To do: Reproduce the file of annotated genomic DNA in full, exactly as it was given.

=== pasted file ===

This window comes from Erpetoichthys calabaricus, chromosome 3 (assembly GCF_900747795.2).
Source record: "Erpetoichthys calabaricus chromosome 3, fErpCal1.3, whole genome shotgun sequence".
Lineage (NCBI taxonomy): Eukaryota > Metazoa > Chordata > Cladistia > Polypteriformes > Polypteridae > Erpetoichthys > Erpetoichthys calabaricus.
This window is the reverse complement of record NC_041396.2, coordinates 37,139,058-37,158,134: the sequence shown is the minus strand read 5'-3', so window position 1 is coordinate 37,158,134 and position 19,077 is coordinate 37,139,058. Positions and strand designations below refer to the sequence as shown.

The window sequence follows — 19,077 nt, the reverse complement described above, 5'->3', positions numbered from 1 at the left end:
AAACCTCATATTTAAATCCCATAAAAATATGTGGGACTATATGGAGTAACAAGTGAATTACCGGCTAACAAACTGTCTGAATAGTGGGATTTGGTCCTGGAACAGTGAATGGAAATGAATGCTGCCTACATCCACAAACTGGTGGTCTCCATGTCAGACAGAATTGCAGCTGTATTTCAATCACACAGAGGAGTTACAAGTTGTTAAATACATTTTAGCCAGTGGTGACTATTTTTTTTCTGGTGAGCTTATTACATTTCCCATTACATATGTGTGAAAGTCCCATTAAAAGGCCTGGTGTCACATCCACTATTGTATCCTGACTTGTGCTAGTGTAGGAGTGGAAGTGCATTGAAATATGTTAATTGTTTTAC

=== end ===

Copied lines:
This window comes from Erpetoichthys calabaricus, chromosome 3 (assembly GCF_900747795.2).
Source record: "Erpetoichthys calabaricus chromosome 3, fErpCal1.3, whole genome shotgun sequence".
Lineage (NCBI taxonomy): Eukaryota > Metazoa > Chordata > Cladistia > Polypteriformes > Polypteridae > Erpetoichthys > Erpetoichthys calabaricus.
This window is the reverse complement of record NC_041396.2, coordinates 37,139,058-37,158,134: the sequence shown is the minus strand read 5'-3', so window position 1 is coordinate 37,158,134 and position 19,077 is coordinate 37,139,058. Positions and strand designations below refer to the sequence as shown.

The window sequence follows — 19,077 nt, the reverse complement described above, 5'->3', positions numbered from 1 at the left end:
AAACCTCATATTTAAATCCCATAAAAATATGTGGGACTATATGGAGTAACAAGTGAATTACCGGCTAACAAACTGTCTGAATAGTGGGATTTGGTCCTGGAACAGTGAATGGAAATGAATGCTGCCTACATCCACAAACTGGTGGTCTCCATGTCAGACAGAATTGCAGCTGTATTTCAATCACACAGAGGAGTTACAAGTTGTTAAATACATTTTAGCCAGTGGTGACTATTTTTTTTCTGGTGAGCTTATTACATTTCCCATTACATATGTGTGAAAGTCCCATTAAAAGGCCTGGTGTCACATCCACTATTGTATCCTGACTTGTGCTAGTGTAGGAGTGGAAGTGCATTGAAATATGTTAATTGTTTTAC